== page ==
Leaders, Russian Literature & Ping-Pong: The Value of Daydreaming

In a soon to be published paper in Psychological Science written by Benjamin Baird and Jonathan Schooler at the University of California at Santa Barbara state, “creative solutions may be facilitated specifically by simple external tasks that maximize mind-wandering.”

In other words, daydreaming may help you solve complicated problems.

In a series of tests Baird and Schooler gave students tasks that required inventive problem solving skills. When the students were given a break half of them were told to sit and do nothing while the other half were given a tedious task–like reading  a dry passage from Tolstoy’s War and Peace.

When the break was over the group that had free time performed worse then the group who were told to complete monotonous chores. Why?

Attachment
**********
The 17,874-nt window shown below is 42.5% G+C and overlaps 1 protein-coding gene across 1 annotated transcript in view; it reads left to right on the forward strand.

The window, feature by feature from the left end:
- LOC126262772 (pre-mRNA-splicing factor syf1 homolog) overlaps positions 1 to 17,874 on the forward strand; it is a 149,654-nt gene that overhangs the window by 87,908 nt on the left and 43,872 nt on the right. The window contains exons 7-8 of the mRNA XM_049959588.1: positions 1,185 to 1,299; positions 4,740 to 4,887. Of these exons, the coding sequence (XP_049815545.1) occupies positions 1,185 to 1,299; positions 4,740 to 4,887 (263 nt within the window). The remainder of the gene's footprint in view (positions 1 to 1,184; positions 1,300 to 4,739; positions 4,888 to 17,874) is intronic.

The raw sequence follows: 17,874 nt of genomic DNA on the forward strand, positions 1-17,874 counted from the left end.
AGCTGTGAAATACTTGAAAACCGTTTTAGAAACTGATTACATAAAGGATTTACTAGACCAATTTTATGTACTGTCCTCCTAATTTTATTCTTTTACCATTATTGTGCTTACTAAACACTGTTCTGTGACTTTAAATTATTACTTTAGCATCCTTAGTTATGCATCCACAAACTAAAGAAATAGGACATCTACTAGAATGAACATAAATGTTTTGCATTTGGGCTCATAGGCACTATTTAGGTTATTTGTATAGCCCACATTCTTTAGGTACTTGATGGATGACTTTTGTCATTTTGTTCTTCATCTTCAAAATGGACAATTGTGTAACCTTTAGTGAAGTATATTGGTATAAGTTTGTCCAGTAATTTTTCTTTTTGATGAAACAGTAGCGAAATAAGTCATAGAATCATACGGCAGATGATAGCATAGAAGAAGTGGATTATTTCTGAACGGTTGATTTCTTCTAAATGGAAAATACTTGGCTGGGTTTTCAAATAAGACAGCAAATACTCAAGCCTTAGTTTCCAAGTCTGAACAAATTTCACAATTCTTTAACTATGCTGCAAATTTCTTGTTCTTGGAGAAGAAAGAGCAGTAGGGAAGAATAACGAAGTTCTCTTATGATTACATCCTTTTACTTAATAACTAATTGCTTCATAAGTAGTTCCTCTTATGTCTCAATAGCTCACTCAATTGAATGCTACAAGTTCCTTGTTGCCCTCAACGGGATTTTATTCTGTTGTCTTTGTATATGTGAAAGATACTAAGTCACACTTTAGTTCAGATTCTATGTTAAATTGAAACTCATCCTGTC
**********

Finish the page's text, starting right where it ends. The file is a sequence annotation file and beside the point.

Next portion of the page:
Those that were given a boring job were driven to daydreaming. They let their minds idle, wander, and explore whereas the group that had all the free time in the world busied themselves with more proactive thoughts.

To the researchers surprise the mind lost in daydreams isn’t lazy. In fact, it’s busy subconsciously untangling large, looming problems. As Jonah Lehrer of the New Yorker points out, this is the very reason why Silicon Alley businesses have so many ping-pong tables. Ping-pong, played leisurely, helps the mind wander while it addresses larger, more complex problems. It encourages productive daydreaming.

With this in mind, leaders need not feel guilty if they want to tuck into a bit of Tolstoy instead of checking their emails before bed. Taking time to yourself and allowing your mind to wander can help you figure out looming problems.

As an aside, if you’d like a ping-pong table at work, show this article to your boss.

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